ASU student-produced 'Hooked' documentary reaches 1M viewers

January 23, 2015

An estimated 1 million Arizonans tuned in last week to a documentary produced by Arizona State University students at the Walter Cronkite School of Journalism and Mass Communication on the growing perils of heroin and opioid use in Arizona.

The statewide simulcast of “Hooked: Tracking Heroin’s Hold on Arizona,” created by the Cronkite School in conjunction with the Arizona Broadcasters Association, attracted approximately 1 million viewers in Phoenix, Tucson and Yuma, Arizona, based on ratings by Nielsen and Rentrak. man in background filming man in foreground Download Full Image

Nielsen estimated nearly 390,000 households in the Phoenix market watched the documentary on television. Rentrak projected more than 117,000 households watched in the Tucson and Yuma markets, which do not have access to daily Nielsen ratings. Estimating an average of two viewers per household brings the total number to more than 1 million.

In the Phoenix market, “Hooked” was the week’s highest-rated program, with twice the number of viewers as the CBS crime drama NCIS, the regular weekly ratings frontrunner. The “Hooked” ratings were nearly half of the Phoenix viewing audience of last year’s Super Bowl.

During and after the simulcast, which aired on all 33 broadcast television stations and 93 radio stations in Arizona, recovery counselors answered 438 calls through an ABA-sponsored call center in the Cronkite School for assistance on heroin and opioid addiction. They spent a total of total of 38 hours and 20 minutes on the phone.

“We were so overwhelmed with the positive response of ‘Hooked,’” said Art Brooks, president and chief executive officer of the Arizona Broadcasters Association. “It’s unusual for highly competitive media outlets to work together, but this project proved that the extremity and urgency of the heroin issue in Arizona is far greater than all of us, and with the power of media and free, over-the-air broadcasting, we could help Arizonans in need.”

The 30-minute documentary traces the rise of heroin use and its impact on Arizonans through the stories of addicts struggling with sobriety, families grappling for solace and law enforcement officials battling on the frontlines.

The documentary includes an interactive website with numerous in-depth stories, data, interactives and counseling resources. In all, eight faculty members and more than 70 students worked on the semester-long project, which was led by Jacquee Petchel, a Cronkite professor and Pulitzer Prize-winning investigative reporter and editor.

According to Christopher Callahan, Cronkite School dean and university vice provost, students will continue to report on Arizona’s heroin epidemic through the school’s professional news organization, Cronkite News. The operation includes a nightly newscast reaching 1.9 million households on Arizona PBS and digital news bureaus in Phoenix and Washington, D.C.

“The media typically has a short attention span when it comes to covering issues of importance,” Callahan said. “We are not walking away from this problem which is killing hundreds of Arizonans every year. Our students will continue to report this public danger.”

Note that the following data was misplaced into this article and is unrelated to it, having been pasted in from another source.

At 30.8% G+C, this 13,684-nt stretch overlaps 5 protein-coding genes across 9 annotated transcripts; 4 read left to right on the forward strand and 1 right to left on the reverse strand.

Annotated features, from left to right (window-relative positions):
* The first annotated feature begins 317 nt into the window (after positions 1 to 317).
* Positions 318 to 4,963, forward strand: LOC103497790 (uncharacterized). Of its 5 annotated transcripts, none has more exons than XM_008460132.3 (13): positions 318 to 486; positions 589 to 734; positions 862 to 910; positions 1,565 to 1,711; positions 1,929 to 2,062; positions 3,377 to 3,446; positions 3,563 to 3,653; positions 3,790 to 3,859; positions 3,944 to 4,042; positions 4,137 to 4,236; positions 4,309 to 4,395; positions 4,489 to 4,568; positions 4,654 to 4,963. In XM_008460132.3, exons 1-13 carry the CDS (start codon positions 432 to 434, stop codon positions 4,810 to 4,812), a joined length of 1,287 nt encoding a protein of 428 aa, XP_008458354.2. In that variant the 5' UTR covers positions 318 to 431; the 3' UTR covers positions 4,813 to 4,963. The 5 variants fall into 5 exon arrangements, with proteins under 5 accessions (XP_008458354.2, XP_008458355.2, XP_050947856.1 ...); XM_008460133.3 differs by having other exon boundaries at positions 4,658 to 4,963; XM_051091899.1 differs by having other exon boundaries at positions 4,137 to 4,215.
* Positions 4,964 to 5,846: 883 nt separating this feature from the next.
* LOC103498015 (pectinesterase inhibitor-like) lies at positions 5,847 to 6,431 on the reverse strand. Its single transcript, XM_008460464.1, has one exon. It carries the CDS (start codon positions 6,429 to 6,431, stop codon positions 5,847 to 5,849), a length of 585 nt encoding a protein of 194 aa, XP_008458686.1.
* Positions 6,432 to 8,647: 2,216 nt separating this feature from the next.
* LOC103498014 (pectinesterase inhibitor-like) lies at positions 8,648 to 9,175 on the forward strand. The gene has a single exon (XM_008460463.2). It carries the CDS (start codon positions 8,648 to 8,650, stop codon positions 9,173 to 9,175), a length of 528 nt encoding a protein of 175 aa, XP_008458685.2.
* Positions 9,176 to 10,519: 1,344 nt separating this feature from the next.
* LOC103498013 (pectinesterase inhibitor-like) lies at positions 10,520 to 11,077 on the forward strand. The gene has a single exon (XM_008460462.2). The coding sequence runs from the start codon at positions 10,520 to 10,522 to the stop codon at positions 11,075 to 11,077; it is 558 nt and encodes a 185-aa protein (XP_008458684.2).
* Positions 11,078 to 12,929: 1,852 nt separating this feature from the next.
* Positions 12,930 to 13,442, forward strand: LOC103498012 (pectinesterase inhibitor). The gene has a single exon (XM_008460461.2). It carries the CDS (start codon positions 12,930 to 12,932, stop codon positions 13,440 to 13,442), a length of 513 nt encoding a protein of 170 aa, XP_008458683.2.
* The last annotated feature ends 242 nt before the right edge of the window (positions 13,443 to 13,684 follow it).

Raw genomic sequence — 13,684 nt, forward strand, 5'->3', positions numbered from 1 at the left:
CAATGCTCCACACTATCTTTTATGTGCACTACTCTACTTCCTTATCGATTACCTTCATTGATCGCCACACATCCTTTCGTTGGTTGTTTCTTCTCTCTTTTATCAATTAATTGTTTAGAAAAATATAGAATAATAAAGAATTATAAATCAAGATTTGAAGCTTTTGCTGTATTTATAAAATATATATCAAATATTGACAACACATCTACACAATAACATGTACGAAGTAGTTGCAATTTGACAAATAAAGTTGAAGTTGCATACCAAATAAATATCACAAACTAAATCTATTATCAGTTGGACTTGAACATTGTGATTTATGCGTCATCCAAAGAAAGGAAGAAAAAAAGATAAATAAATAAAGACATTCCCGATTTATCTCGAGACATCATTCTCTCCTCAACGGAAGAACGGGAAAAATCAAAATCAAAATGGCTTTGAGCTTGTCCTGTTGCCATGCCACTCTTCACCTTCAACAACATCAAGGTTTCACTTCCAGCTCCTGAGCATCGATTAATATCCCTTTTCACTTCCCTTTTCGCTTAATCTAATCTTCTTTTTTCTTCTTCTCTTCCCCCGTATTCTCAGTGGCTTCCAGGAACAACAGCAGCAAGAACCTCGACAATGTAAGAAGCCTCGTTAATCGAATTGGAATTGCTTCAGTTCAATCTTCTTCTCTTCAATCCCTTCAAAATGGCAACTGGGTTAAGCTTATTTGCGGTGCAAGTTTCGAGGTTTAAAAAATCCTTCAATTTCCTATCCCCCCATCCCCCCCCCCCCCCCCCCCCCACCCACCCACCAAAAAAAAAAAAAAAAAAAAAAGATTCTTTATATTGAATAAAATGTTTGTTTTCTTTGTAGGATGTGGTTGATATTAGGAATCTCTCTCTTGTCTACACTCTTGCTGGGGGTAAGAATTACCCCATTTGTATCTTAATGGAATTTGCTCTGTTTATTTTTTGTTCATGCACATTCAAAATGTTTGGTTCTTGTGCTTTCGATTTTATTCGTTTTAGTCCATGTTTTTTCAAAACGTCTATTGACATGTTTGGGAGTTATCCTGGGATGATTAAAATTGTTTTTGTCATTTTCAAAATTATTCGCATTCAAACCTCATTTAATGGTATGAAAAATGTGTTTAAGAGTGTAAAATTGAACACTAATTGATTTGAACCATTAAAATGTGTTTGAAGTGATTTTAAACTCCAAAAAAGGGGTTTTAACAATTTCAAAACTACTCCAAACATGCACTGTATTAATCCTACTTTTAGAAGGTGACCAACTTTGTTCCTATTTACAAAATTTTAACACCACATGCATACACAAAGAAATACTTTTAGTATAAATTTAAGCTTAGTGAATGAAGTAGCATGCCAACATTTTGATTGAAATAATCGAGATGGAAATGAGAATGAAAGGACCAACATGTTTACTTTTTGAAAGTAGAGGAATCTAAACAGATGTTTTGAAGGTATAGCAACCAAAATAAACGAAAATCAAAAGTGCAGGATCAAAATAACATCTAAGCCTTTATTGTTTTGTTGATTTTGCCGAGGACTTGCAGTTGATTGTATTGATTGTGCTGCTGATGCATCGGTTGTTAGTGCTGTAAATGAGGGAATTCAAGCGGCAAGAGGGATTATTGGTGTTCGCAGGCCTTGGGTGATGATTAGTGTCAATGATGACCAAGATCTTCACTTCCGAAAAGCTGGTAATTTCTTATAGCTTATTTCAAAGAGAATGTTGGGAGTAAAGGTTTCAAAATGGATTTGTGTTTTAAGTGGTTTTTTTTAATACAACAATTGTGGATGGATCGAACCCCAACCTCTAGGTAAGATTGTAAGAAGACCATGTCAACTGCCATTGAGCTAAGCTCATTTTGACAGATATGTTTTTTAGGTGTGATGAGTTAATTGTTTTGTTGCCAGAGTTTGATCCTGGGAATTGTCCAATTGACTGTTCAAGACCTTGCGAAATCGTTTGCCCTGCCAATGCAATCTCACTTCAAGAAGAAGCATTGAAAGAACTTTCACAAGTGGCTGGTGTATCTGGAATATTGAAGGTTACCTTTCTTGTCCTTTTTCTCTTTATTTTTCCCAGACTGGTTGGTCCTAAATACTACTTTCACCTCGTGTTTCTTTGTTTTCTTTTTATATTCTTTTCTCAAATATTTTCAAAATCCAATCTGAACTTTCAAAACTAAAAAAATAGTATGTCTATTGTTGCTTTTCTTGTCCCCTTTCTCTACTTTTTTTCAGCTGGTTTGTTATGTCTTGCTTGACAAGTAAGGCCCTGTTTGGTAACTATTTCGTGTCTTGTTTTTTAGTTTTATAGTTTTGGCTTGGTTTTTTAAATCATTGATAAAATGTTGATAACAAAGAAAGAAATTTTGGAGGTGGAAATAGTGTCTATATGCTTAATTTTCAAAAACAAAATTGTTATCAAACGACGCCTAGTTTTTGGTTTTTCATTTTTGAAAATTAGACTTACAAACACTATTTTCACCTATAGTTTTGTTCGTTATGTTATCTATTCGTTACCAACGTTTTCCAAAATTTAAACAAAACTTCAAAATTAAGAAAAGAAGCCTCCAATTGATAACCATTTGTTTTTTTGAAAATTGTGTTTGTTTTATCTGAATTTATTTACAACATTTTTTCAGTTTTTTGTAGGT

Reporter , ASU News


ASU celebrates farmers market 5-year anniversary

January 23, 2015

The Farmers Market @ ASU Tempe is holding a special anniversary recognition ceremony, Jan. 27, to honor the vendors, staff, students and community partners for turning a vision of socially embedded market tradition for ASU and the greater community into reality.

The event will take place at noon, on the Student Services Lawn, on Arizona State University’s Tempe campus. student picking out produce at food stand Download Full Image

The farmers market concept at ASU began as an environmental sustainability service learning class project. In September 2009, Chad Williams, former president of the ASU Health and Counseling Student Action Committee, collaborated with multiple ASU departments and university partners to organize a pilot market.

Due to the overwhelming response of the pilot market, a monthly market started being held during the spring 2010 semester. Interest continued to rise, so during fall 2010 the market started being held every other week.

Over the last five years, the market has provided fresh and local food for students, faculty, staff and the Tempe community while raising awareness about healthy eating and sustainability. In April 2012, the Farmers Market @ ASU Tempe received an ASU President’s Award for Sustainability.

During spring 2015, the farmers market will be conducted on the Student Services Lawn from 9 a.m. to 2 p.m., on Jan. 27, Feb. 10, Feb. 24, March 24, April 7 and April 21. With approximately 25 vendors, the market features seasonal produce, specialty food items produced in Arizona and ready-to-eat food and beverages. While the event is geared toward ASU students, faculty and staff, the outside community is also encouraged to visit the market. The farmers market is a collaborative effort, sponsored by ASU departments, student groups and community organizations.

“The market contains a wide variety of healthy foods. One can enjoy lunch, buy fruits and vegetables, or pick up a snack on the way to class. The farmers market provides us with opportunities to integrate healthy eating and green living practices into our daily lives,” says Betty Lombardo, manager in the Office of University Sustainability Practices.

For more information about the Farmers Market @ ASU Tempe, visit

Lisa Robbins

Assistant Director, Media Relations and Strategic Communications